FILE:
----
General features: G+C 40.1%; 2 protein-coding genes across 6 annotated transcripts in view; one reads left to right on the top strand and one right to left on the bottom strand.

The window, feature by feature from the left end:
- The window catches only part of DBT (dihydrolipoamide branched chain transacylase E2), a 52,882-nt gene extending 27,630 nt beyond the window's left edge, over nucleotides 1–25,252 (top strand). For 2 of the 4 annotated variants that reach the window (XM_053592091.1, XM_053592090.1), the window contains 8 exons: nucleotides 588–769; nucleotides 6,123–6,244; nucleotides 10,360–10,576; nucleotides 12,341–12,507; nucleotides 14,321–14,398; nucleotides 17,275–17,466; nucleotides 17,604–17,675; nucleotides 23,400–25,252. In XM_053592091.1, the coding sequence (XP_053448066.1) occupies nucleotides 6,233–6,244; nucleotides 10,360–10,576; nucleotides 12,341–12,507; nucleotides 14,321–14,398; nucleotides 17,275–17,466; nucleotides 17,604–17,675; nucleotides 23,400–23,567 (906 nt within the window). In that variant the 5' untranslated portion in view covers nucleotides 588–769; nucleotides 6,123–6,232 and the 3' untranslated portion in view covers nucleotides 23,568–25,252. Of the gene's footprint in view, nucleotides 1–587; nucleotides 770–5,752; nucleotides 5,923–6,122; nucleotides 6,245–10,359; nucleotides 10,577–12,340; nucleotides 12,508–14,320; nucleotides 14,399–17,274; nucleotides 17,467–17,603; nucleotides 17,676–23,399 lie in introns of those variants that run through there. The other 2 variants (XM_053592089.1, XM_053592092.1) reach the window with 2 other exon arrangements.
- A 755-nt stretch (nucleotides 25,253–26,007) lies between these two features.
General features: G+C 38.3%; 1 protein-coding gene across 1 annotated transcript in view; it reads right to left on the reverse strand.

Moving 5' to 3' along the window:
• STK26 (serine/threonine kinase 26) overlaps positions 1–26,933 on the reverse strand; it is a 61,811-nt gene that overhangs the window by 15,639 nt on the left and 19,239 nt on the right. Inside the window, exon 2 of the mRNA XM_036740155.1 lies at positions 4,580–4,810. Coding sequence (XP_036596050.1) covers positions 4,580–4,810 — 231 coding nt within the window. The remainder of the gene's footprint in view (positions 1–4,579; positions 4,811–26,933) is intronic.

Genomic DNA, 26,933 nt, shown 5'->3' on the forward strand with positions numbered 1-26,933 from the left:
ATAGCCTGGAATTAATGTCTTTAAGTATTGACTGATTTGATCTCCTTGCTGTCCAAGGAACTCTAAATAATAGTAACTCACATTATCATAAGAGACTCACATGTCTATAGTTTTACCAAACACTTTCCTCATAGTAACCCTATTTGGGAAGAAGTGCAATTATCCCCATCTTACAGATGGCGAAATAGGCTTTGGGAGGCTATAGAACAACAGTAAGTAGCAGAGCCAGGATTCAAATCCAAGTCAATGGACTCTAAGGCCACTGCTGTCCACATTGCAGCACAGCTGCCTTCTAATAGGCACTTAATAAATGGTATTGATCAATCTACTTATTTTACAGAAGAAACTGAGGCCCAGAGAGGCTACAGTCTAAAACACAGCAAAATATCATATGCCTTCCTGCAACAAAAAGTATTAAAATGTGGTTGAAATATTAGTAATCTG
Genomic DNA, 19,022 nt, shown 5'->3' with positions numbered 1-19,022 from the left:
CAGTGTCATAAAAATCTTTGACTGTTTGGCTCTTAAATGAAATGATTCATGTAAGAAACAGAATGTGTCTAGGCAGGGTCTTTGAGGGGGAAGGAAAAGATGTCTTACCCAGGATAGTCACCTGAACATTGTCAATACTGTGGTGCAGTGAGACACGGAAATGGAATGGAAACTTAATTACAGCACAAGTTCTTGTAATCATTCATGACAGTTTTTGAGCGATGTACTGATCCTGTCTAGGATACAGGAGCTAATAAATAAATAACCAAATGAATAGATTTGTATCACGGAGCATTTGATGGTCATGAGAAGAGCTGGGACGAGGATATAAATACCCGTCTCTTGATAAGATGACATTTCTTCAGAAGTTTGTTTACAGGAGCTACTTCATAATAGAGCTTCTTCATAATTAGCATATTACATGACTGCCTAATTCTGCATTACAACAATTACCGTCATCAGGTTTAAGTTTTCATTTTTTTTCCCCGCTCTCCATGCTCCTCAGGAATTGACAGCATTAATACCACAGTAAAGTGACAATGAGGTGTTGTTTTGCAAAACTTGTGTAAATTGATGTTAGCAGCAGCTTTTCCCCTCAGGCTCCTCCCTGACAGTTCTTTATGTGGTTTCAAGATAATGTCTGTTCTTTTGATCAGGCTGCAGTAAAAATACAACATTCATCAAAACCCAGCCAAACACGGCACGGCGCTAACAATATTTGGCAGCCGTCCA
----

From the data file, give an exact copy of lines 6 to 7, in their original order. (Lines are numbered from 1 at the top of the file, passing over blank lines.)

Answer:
Moving 5' to 3' along the window:
• STK26 (serine/threonine kinase 26) overlaps positions 1–26,933 on the reverse strand; it is a 61,811-nt gene that overhangs the window by 15,639 nt on the left and 19,239 nt on the right. Inside the window, exon 2 of the mRNA XM_036740155.1 lies at positions 4,580–4,810. Coding sequence (XP_036596050.1) covers positions 4,580–4,810 — 231 coding nt within the window. The remainder of the gene's footprint in view (positions 1–4,579; positions 4,811–26,933) is intronic.